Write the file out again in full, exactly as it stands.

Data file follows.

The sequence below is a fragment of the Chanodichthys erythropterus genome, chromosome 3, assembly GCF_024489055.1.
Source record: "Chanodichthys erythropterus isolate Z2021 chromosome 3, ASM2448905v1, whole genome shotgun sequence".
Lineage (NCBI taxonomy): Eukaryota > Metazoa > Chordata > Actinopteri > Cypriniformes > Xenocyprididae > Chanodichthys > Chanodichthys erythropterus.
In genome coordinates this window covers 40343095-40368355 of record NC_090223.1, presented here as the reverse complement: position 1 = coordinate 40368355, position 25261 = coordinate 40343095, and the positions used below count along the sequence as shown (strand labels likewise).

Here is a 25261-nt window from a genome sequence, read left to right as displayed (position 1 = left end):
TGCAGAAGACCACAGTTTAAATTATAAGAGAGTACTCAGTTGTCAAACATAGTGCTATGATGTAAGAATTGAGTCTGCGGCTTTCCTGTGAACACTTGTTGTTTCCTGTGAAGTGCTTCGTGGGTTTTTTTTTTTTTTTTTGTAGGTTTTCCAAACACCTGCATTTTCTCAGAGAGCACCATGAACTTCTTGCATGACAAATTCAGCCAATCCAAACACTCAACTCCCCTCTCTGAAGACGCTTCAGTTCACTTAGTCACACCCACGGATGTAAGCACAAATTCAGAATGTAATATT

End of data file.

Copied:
The sequence below is a fragment of the Chanodichthys erythropterus genome, chromosome 3, assembly GCF_024489055.1.
Source record: "Chanodichthys erythropterus isolate Z2021 chromosome 3, ASM2448905v1, whole genome shotgun sequence".
Lineage (NCBI taxonomy): Eukaryota > Metazoa > Chordata > Actinopteri > Cypriniformes > Xenocyprididae > Chanodichthys > Chanodichthys erythropterus.
In genome coordinates this window covers 40343095-40368355 of record NC_090223.1, presented here as the reverse complement: position 1 = coordinate 40368355, position 25261 = coordinate 40343095, and the positions used below count along the sequence as shown (strand labels likewise).

Here is a 25261-nt window from a genome sequence, read left to right as displayed (position 1 = left end):
TGCAGAAGACCACAGTTTAAATTATAAGAGAGTACTCAGTTGTCAAACATAGTGCTATGATGTAAGAATTGAGTCTGCGGCTTTCCTGTGAACACTTGTTGTTTCCTGTGAAGTGCTTCGTGGGTTTTTTTTTTTTTTTTTGTAGGTTTTCCAAACACCTGCATTTTCTCAGAGAGCACCATGAACTTCTTGCATGACAAATTCAGCCAATCCAAACACTCAACTCCCCTCTCTGAAGACGCTTCAGTTCACTTAGTCACACCCACGGATGTAAGCACAAATTCAGAATGTAATATT